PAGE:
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How do children perceive punishment in the family? / Dubravka Maleš ; Barbara Kušević.

By: Maleš, Dubravka.
Contributor(s): Kušević, Barbara [aut].
Material type: ArticleArticleDescription: 113-133 str.ISBN: 9789616331319.Other title: How do children perceive punishment in the family? [Naslov na engleskom:].Subject(s): 5.07 | punishment, discipline, family hrv | punishment, discipline, family eng In: Youth without corporal punishment for our children str. 113-133Kornhauser, Pavle (ed.)Summary: Punishing children has always been a part of family upbringing, and various forms of punishment are applied today, too. However, while in the past parents had unlimited power over their children, today many countries, including the Republic of Croatia, have laws that regulate the parental right to physical and humiliating punishment of their children. Apart from physical punishment there are also other types of punishment that are used by parents in order to eliminate undesired children's behaviours, which may be very detrimental to their development. A theoretical and empirical study of these issues was conducted in an effort to find out how children perceive the process of punishment in the family. The theoretical part offers an overview of basic punishment related terms, while the empirical part investigates the forms of punishment in the family and how they are perceived by primary school pupils in grades 7 and 8, as well as differences that occur depending on the pupils' gender and grade. The obtained results suggest that a wide range of physical and non-physical punishment are applied in the subjects' families, with forms of punishment not involving corporal punishment being more common. Also, the study showed that a large number of subjects is not sufficiently informed of their rights and the law on physical punishment that is enforces in the Republic of Croatia. The results of the study maly help raise awareness in parents about the consequences of their disciplinary actions as well as foster educating chuldren on their rights.
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Punishing children has always been a part of family upbringing, and various forms of punishment are applied today, too. However, while in the past parents had unlimited power over their children, today many countries, including the Republic of Croatia, have laws that regulate the parental right to physical and humiliating punishment of their children. Apart from physical punishment there are also other types of punishment that are used by parents in order to eliminate undesired children's behaviours, which may be very detrimental to their development. A theoretical and empirical study of these issues was conducted in an effort to find out how children perceive the process of punishment in the family. The theoretical part offers an overview of basic punishment related terms, while the empirical part investigates the forms of punishment in the family and how they are perceived by primary school pupils in grades 7 and 8, as well as differences that occur depending on the pupils' gender and grade. The obtained results suggest that a wide range of physical and non-physical punishment are applied in the subjects' families, with forms of punishment not involving corporal punishment being more common. Also, the study showed that a large number of subjects is not sufficiently informed of their rights and the law on physical punishment that is enforces in the Republic of Croatia. The results of the study maly help raise awareness in parents about the consequences of their disciplinary actions as well as foster educating chuldren on their rights.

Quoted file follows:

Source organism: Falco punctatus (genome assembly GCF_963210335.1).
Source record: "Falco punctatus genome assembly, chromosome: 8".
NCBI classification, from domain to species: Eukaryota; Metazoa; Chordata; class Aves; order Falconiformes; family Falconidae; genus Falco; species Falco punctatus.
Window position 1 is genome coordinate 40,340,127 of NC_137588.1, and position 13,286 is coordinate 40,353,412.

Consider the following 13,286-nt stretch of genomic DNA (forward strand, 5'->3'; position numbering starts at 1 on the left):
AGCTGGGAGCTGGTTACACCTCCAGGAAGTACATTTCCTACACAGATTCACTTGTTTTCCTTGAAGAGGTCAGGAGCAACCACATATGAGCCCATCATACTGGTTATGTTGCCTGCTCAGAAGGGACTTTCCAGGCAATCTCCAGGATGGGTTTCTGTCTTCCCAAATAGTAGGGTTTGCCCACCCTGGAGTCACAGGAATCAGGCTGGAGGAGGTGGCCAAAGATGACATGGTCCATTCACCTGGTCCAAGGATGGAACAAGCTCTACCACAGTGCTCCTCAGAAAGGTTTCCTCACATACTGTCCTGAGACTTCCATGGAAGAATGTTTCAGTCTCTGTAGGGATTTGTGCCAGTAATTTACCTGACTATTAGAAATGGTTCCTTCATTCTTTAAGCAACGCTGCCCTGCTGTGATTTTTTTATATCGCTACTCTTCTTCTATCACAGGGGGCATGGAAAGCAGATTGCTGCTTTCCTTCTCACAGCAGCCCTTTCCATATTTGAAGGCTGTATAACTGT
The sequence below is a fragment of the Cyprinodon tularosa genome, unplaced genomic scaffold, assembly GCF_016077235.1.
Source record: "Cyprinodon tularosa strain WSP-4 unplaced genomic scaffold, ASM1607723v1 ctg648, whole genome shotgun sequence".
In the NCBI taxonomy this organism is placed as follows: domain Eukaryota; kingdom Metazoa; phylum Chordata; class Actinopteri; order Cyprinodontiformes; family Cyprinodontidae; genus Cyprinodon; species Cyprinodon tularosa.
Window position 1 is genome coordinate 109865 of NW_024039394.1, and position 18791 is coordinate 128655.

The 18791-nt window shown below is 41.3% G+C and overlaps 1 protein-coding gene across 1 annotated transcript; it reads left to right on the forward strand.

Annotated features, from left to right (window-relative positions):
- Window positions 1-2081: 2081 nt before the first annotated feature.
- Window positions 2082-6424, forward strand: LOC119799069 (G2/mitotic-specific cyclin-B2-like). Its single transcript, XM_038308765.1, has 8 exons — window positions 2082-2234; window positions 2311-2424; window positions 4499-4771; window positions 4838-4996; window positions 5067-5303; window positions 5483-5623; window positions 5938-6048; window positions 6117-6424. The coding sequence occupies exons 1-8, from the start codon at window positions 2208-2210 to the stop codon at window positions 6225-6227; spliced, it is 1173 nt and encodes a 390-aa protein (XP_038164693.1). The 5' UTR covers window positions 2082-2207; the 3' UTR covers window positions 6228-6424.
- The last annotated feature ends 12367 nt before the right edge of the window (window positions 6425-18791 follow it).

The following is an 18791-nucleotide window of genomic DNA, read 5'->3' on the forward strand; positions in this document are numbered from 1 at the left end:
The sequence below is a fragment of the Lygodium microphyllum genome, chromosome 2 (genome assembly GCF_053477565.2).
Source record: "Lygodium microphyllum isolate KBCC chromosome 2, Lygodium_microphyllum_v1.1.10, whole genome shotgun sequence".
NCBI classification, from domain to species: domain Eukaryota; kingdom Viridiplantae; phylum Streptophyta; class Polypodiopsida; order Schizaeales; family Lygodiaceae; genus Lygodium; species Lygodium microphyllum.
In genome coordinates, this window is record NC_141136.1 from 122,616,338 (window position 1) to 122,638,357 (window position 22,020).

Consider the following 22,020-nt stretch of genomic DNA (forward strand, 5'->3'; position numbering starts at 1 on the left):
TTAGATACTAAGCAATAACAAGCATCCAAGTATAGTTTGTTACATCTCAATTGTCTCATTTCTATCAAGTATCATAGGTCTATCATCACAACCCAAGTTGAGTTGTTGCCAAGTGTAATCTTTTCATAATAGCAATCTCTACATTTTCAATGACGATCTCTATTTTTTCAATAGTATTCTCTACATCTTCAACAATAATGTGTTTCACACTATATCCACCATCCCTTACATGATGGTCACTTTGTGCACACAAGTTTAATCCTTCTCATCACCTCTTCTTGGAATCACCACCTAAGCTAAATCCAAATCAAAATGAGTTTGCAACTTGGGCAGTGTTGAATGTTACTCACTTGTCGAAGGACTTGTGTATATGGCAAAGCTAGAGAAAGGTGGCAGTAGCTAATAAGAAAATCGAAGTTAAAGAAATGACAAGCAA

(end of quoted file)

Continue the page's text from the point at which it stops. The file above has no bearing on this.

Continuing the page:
Projekt MZOS 130-1301761-1772

ENG

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